Riots and uneasy conditions in South Africa and Congo during the year 1960. South African natives demonstrate against apartheid racial discrimination and passbook requirements. Protestors at Sharpeville shown burning passbooks. Policemen fire at peaceful demonstrators in what became the Sharpeville massacre of May 31, 1960. Next scene shows attempted assassination of Premier Verwoerd by a white farmer. A photographer takes photos as an aide holds Verwoerd after he is shot. Next scene shows riots in Congo, Africa after elections. Rioters dispersed by local police forces. The United Nations peace keeping forces arrive in Congo. Premiere Patrice Lumumba arrested and policeman ties his hands with ropes. View of Colonel Mobutu Sese Seko in military uniform. Location: Africa. Date: 1960.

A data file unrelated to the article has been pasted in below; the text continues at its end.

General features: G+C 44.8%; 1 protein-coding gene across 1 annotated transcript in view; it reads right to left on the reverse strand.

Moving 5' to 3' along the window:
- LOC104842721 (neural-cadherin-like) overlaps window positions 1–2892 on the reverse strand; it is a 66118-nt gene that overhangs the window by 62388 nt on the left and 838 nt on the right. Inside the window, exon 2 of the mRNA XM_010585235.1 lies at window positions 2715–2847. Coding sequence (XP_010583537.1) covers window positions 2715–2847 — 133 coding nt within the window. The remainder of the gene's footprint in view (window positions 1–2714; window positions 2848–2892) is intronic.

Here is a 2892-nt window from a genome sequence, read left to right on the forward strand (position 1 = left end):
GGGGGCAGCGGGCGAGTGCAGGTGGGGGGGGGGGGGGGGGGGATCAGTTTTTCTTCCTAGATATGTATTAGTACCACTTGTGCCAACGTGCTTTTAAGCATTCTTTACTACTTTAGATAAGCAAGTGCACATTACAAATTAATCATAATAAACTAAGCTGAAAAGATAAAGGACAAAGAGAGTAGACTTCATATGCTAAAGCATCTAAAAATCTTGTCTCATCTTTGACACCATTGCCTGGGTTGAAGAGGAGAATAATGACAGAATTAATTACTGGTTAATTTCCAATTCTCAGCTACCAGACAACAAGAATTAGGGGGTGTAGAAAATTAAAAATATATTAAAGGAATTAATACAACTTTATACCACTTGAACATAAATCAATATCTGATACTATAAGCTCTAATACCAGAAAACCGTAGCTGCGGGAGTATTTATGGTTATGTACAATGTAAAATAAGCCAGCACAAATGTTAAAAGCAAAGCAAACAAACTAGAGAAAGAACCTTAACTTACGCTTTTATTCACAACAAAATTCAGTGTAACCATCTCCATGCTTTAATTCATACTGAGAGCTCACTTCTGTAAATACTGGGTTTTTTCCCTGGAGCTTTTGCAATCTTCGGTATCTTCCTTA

1980s NEWS